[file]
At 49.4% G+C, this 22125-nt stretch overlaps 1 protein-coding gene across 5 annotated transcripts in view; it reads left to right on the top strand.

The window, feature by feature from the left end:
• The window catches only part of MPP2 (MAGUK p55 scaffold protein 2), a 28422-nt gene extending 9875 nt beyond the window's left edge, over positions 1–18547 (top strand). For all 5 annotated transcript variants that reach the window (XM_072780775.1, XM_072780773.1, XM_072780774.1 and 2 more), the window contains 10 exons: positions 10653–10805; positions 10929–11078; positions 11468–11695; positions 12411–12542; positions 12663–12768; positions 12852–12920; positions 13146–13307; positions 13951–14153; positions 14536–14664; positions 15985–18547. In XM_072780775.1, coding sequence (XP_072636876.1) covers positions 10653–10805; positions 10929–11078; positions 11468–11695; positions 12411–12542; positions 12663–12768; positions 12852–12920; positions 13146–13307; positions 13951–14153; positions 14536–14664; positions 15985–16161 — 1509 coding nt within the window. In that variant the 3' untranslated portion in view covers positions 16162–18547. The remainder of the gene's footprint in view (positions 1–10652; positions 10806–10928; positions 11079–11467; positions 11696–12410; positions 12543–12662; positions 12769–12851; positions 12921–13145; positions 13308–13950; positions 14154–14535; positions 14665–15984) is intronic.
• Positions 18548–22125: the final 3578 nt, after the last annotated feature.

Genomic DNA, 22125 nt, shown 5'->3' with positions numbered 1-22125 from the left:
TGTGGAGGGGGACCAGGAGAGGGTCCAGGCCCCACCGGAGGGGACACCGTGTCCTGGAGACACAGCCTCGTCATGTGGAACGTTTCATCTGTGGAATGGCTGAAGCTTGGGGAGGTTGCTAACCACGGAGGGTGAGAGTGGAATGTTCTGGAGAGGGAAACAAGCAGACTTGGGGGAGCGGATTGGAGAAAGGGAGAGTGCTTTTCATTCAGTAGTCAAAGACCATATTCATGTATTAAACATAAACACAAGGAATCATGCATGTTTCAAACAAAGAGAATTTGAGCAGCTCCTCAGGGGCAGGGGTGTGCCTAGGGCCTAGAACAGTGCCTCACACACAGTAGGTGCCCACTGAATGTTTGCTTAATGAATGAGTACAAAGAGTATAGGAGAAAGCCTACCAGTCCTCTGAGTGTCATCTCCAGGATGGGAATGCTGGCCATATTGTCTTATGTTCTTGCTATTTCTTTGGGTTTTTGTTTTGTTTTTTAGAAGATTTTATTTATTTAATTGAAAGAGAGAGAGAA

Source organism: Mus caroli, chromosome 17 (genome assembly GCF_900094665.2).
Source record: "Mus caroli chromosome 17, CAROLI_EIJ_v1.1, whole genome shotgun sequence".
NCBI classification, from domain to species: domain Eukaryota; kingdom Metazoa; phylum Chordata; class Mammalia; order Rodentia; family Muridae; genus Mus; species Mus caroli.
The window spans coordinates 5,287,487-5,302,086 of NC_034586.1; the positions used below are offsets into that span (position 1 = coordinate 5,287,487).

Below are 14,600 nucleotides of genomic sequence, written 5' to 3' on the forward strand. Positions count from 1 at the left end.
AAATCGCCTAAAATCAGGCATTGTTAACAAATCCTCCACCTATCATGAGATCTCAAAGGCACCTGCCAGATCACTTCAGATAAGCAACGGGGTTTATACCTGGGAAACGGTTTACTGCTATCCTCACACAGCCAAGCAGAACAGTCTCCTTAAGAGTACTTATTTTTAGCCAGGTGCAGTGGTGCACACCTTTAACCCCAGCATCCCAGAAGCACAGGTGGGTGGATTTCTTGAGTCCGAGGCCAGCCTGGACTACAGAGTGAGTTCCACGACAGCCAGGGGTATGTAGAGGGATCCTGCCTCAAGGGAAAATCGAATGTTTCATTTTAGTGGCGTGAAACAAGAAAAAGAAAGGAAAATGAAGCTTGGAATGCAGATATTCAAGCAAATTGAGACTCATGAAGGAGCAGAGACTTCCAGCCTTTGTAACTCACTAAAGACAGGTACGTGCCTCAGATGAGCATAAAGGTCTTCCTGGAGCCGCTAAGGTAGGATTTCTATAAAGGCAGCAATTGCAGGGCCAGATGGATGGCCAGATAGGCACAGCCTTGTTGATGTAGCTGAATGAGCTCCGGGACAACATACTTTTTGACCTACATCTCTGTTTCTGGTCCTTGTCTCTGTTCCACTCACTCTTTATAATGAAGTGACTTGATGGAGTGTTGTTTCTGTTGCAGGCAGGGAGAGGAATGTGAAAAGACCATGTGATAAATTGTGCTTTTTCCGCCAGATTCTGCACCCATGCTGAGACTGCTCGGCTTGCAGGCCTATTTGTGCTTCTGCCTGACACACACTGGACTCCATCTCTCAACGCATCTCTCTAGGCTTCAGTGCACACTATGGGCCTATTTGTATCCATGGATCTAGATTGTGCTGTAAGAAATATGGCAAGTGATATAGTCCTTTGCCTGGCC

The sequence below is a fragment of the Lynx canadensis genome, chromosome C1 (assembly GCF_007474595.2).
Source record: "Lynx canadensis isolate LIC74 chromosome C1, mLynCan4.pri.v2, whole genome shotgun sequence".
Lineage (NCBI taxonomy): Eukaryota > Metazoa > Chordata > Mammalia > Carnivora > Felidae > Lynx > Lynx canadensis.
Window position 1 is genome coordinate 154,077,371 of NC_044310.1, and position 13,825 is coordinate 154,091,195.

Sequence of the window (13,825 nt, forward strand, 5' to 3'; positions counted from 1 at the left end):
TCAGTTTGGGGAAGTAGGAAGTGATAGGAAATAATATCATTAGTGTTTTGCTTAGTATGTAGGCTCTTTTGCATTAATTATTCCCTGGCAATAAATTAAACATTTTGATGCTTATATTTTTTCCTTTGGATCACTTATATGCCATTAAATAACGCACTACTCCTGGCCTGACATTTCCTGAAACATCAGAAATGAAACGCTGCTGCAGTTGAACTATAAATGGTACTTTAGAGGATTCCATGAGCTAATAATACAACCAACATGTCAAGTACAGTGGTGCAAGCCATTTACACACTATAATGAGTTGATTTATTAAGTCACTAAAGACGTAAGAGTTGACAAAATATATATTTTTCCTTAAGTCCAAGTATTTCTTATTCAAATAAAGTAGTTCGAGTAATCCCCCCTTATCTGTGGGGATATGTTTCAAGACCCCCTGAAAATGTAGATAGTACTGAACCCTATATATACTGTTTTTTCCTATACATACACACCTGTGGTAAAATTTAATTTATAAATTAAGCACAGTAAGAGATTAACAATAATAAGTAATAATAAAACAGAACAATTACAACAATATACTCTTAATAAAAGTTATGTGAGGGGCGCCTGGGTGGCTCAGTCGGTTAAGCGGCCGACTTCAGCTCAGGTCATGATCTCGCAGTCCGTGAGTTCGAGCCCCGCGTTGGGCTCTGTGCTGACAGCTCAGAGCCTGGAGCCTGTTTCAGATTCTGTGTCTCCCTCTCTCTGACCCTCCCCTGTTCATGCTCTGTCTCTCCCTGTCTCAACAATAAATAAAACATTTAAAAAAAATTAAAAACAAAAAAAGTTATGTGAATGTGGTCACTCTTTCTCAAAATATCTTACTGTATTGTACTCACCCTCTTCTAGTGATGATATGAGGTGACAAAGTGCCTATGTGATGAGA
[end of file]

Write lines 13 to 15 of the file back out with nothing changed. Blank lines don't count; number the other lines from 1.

The sequence below is a fragment of the Lynx canadensis genome, chromosome C1 (assembly GCF_007474595.2).
Source record: "Lynx canadensis isolate LIC74 chromosome C1, mLynCan4.pri.v2, whole genome shotgun sequence".
Lineage (NCBI taxonomy): Eukaryota > Metazoa > Chordata > Mammalia > Carnivora > Felidae > Lynx > Lynx canadensis.